1.1 Glossary

This document uses the following terms:

address type: An identifier for the type of email address, such as SMTP and EX.

Augmented Backus-Naur Form (ABNF): A modified version of Backus-Naur Form (BNF), commonly used by Internet specifications. ABNF notation balances compactness and simplicity with reasonable representational power. ABNF differs from standard BNF in its definitions and uses of naming rules, repetition, alternatives, order-independence, and value ranges. For more information, see [RFC5234].

binary large object (BLOB): A discrete packet of data that is stored in a database and is treated as a sequence of uninterpreted bytes.

body part: A part of an Internet message, as described in [RFC2045].

character set: (1) A mapping between the characters of a written language and the values that are used to represent those characters to a computer.

(2) The range of characters used to represent textual data within a MIME body part, as described in [RFC2046].

checksum: A value that is the summation of a byte stream. By comparing the checksums computed from a data item at two different times, one can quickly assess whether the data items are identical.

code page: An ordered set of characters of a specific script in which a numerical index (code-point value) is associated with each character. Code pages are a means of providing support for character sets and keyboard layouts used in different countries. Devices such as the display and keyboard can be configured to use a specific code page and to switch from one code page (such as the United States) to another (such as Portugal) at the user's request.

display name: A text string that is used to identify a principal or other object in the user interface. Also referred to as title.

email address: A string that identifies a user and enables the user to receive Internet messages.

encoding: A process that specifies a Content-Transfer-Encoding for transforming character data from one form to another.

EntryID: A sequence of bytes that is used to identify and access an object.

Internet Message Access Protocol - Version 4 (IMAP4): A protocol that is used for accessing email and news items from mail servers, as described in [RFC3501].

little-endian: Multiple-byte values that are byte-ordered with the least significant byte stored in the memory location with the lowest address.

message class: A property that loosely defines the type of a message, contact, or other Personal Information Manager (PIM) object in a mailbox.

Message object: A set of properties that represents an email message, appointment, contact, or other type of personal-information-management object. In addition to its own properties, a Message object contains recipient properties that represent the addressees to which it is addressed, and an attachments table that represents any files and other Message objects that are attached to it.

Multipurpose Internet Mail Extensions (MIME): A set of extensions that redefines and expands support for various types of content in email messages, as described in [RFC2045], [RFC2046], and [RFC2047].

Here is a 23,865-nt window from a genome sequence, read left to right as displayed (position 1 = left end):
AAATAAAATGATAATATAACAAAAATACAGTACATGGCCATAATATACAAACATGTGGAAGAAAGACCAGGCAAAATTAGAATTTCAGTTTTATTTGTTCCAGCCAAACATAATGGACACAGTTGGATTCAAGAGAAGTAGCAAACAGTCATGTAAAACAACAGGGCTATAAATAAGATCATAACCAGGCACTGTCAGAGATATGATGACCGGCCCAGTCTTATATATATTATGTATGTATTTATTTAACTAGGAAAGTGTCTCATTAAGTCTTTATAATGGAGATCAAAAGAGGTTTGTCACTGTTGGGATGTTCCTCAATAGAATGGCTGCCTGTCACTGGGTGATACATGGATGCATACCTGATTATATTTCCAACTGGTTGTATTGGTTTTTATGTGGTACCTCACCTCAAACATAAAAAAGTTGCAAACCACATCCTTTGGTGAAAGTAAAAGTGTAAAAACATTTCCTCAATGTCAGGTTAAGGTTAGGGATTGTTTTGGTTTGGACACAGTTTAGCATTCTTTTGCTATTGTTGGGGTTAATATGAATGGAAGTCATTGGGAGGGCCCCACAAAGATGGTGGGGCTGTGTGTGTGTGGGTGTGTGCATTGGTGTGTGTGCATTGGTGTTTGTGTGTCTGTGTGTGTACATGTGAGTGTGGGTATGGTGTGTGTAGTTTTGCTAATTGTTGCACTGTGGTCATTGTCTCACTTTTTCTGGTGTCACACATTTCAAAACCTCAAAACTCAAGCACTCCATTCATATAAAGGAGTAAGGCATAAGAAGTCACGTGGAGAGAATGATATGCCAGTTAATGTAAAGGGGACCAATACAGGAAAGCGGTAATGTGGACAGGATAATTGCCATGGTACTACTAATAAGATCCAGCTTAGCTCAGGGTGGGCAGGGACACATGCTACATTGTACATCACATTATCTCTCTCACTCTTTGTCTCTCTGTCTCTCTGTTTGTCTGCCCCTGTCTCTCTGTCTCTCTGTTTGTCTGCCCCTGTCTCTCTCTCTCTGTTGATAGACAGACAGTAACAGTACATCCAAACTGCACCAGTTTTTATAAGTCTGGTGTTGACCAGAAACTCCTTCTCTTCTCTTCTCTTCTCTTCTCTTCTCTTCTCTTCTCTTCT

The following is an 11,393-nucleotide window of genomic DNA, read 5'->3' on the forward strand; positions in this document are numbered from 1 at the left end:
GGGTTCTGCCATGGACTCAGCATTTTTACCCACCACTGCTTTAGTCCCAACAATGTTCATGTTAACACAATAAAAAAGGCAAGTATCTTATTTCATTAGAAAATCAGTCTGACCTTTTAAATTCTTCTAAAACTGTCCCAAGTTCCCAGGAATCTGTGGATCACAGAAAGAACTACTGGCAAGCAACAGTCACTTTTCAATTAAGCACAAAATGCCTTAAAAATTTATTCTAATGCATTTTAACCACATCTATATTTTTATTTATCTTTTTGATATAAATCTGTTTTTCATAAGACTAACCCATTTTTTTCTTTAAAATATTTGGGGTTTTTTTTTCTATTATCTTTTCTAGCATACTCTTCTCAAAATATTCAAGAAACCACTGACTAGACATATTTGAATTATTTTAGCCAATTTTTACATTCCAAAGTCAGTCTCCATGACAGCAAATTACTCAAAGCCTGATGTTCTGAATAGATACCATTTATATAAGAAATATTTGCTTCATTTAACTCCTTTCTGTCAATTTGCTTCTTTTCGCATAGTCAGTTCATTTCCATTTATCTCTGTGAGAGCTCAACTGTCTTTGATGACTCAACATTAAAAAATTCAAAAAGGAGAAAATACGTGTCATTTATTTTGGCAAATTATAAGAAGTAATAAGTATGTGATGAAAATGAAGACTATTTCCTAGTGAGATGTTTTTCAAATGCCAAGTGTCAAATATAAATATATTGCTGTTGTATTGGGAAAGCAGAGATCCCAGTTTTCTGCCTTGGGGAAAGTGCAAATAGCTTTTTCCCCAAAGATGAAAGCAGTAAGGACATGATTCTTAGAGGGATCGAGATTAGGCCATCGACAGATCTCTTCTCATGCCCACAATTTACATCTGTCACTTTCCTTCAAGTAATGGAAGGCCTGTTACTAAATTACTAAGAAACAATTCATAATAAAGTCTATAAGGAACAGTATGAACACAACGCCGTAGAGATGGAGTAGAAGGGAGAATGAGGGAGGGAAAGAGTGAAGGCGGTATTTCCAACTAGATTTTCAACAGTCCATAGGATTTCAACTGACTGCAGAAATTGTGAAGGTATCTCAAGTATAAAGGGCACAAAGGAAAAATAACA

named property: A property that is identified by both a GUID and either a string name or a 32-bit identifier.

non-delivery report: A report message that is generated and sent by a server to the sender of a message if an email message could not be received by an intended recipient.

plain text message body: A message body for which the Content-Type value of the Email Text Body header field is "text/plain". A plain text message body can be identified explicitly in the content, or implicitly if it is in a message that is as described in [RFC822] or a message that does not contain a Content-Type header field.

Post Office Protocol - Version 3 (POP3): A protocol that is used for accessing email from mail servers, as described in [RFC1939].

recipient: An entity that can receive email messages. 

Simple Mail Transfer Protocol (SMTP): A member of the TCP/IP suite of protocols that is used to transport Internet messages, as described in [RFC5321].

Transport Neutral Encapsulation Format (TNEF): A binary type-length-value encoding that is used to encode properties for transport, as described in [MS-OXTNEF].

Transport Neutral Encapsulation Format (TNEF) Reader: An entity that decodes a Transport Neutral Encapsulation Format (TNEF) structure after receiving a message, for the purpose of reconstructing the rich properties that are contained in the stream.

Transport Neutral Encapsulation Format (TNEF) Writer: An entity that encodes or builds a Transport Neutral Encapsulation Format (TNEF) structure for the purpose of transporting rich properties.

Unicode: A character encoding standard developed by the Unicode Consortium that represents almost all of the written languages of the world. The Unicode standard [UNICODE5.0.0/2007] provides three forms (UTF-8, UTF-16, and UTF-32) and seven schemes (UTF-8, UTF-16, UTF-16 BE, UTF-16 LE, UTF-32, UTF-32 LE, and UTF-32 BE).

MAY, SHOULD, MUST, SHOULD NOT, MUST NOT: These terms (in all caps) are used as defined in [RFC2119]. All statements of optional behavior use either MAY, SHOULD, or SHOULD NOT.